- Check your HVAC system to improve air quality, and improve efficiency. As dust and dirt builds up in you heating, ventilation and air conditioning system throughout the year, reducing air quality and potentially raising your energy bills or damaging your HVAC equipment, it's important to have someone check and clean your ducts in the Fall.
Playgrounds are an important part of young children’s educational environment. They allow children to exercise and expel excess energy so they can better focus in the classroom. However, playgrounds are commonly the site of many injuries, ranging in severity from minor to serious. As an educational institution, you need to balance keeping playground facilities safe, while still facilitating important developmental play, and protect the liabilities that you’re exposed to by having a playground on your property.
Safe Playground Design
The selection of safe and age appropriate equipment is just as important as the selection of a safe ground surface for the playground area. Trips, slips and falls will happen and a safe ground surface can reduce the severity of an injury or prevent an injury completely. Concrete, asphalt and blacktop are all extremely hard surfaces and are generally considered unsafe for playground areas. Woodchip ground cover is much softer, but debris hidden in the woodchips, or the woodchips themselves, can cause falls and minor injuries. Rubber mats offer the most stability, especially for younger children, and allows for the easiest wheelchair access. Playground supervisors and maintenance staff should make sure the ground surface stays level and free of debris that could cause kids to trip and fall, such as rocks, tree stumps and tree roots.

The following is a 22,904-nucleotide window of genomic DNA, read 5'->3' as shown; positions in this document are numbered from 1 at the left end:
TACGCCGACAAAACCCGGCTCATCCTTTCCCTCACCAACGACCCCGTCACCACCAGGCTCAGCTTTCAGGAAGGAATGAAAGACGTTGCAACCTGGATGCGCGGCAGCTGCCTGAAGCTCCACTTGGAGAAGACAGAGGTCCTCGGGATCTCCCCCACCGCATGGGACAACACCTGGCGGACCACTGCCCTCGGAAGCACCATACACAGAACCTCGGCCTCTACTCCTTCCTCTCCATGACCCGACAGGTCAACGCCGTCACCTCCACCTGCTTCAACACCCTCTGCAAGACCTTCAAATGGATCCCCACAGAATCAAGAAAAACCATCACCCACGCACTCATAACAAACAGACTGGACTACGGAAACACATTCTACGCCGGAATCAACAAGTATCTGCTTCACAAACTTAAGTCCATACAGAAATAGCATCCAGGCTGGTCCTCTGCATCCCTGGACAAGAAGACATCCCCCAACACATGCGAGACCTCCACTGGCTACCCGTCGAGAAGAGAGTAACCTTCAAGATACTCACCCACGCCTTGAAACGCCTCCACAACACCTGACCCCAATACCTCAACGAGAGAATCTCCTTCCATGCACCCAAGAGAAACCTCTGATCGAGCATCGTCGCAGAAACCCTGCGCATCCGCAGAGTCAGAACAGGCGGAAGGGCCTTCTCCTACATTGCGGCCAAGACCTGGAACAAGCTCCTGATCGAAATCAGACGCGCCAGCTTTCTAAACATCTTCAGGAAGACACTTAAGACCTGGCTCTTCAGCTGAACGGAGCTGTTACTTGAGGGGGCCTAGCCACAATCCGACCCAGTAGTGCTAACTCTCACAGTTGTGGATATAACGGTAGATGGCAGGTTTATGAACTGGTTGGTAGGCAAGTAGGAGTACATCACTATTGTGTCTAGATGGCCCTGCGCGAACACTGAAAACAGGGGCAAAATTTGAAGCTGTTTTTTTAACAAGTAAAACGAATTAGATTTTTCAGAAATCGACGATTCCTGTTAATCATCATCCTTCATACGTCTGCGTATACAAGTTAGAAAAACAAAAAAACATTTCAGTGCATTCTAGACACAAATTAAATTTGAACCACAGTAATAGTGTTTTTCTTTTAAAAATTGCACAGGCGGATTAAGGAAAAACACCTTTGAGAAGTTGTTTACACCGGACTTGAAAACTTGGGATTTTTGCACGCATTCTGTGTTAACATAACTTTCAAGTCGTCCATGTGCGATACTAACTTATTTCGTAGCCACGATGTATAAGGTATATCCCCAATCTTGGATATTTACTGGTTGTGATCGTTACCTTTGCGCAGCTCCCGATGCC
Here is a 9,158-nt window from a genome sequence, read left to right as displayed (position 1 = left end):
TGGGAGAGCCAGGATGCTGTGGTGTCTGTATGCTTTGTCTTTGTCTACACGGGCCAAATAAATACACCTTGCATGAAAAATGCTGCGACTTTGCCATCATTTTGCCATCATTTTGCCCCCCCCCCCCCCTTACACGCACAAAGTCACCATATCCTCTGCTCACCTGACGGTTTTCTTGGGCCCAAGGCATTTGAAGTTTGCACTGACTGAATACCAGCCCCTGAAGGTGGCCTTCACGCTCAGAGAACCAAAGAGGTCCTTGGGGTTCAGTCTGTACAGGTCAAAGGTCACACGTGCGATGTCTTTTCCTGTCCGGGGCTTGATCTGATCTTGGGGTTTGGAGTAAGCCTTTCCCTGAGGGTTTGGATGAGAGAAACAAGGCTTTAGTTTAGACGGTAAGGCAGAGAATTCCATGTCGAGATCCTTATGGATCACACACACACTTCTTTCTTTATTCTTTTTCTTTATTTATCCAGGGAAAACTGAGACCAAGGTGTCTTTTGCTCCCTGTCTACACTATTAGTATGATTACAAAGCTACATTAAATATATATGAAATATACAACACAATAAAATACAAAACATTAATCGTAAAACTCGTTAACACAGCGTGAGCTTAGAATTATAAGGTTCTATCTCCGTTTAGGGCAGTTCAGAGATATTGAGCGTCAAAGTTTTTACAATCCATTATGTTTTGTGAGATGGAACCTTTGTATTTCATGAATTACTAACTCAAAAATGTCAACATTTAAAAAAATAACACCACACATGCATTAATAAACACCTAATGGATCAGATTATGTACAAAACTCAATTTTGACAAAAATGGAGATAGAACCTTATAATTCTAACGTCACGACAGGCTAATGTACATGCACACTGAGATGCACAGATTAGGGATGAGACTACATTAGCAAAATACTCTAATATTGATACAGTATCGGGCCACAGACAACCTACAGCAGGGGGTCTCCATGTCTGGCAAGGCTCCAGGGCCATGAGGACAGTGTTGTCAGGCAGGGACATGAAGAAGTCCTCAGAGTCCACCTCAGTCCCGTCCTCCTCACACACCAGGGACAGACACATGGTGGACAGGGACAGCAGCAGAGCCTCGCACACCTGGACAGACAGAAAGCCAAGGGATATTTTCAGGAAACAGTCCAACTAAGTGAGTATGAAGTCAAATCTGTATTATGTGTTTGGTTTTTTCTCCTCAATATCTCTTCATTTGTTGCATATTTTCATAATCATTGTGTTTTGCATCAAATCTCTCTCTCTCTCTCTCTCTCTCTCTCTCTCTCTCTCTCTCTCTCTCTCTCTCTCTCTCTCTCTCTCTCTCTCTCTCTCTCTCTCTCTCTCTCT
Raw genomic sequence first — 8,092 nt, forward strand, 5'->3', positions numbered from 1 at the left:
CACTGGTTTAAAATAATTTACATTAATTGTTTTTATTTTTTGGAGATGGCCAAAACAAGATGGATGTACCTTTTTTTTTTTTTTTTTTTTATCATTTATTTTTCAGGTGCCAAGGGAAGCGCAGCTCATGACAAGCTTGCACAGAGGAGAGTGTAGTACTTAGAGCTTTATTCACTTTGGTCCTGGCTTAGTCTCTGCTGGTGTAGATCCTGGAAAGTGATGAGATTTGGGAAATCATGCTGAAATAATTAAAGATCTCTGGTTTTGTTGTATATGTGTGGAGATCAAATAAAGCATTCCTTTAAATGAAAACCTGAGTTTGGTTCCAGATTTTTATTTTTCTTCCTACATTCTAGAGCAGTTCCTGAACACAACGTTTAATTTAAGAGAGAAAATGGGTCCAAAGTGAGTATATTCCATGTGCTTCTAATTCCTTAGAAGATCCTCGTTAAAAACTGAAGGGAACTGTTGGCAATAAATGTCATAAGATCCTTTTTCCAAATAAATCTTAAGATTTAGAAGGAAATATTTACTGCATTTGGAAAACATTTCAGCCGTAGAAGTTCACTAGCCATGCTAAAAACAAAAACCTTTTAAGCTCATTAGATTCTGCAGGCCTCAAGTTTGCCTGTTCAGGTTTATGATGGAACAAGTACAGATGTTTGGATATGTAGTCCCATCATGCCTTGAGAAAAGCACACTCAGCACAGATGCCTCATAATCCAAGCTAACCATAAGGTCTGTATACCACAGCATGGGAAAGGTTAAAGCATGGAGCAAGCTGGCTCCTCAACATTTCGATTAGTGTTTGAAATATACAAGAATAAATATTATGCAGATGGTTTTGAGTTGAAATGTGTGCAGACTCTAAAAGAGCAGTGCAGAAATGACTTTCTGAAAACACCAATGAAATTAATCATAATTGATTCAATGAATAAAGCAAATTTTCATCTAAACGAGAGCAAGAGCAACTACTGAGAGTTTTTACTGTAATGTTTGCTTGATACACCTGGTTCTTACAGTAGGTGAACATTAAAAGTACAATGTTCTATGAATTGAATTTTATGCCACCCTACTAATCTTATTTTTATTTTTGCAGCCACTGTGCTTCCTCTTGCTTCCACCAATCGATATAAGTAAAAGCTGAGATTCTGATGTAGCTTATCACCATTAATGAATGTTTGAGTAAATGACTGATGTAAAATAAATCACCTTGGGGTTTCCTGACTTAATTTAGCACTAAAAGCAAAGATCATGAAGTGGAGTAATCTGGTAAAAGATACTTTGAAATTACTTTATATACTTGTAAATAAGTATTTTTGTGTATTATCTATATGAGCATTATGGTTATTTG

It's important for children to play on age-appropriate gear so that they do not injure themselves on improperly sized equipment. Playgrounds are ultimately safest when equipment is selected for the age of the children using it. When designing a playground for children of all ages, equipment should be separated into three distinct groups: for children under age 2, for 2- to 5-year-olds, and for 5- to 12-year olds.
Other safety considerations that should be taken into account when planning a playground area include the following:
- Items with moving parts—such as seesaws and swings—should be located in a separate area and allow for ample space for the moving parts.
- Minimize the number of spaces that could trap a child's head, arms or legs. All openings—such as rungs on a ladder—should be either less than 3.5 inches or more than 9 inches.
- Wooden equipment should not be cracked or splintered. Any cracked or splintered equipment requires immediate attention for repair or replacement.
- Any sandbox areas should be inspected regularly before children use them. Be sure that these areas are covered every night to prevent animal contamination.
Look around your organization and identify the possible safety hazards. If you find any hazards that you think need attention, talk to your supervisor. If you develop a safety conscious attitude, you can become aware of office hazards and take the appropriate precautions to avoid them.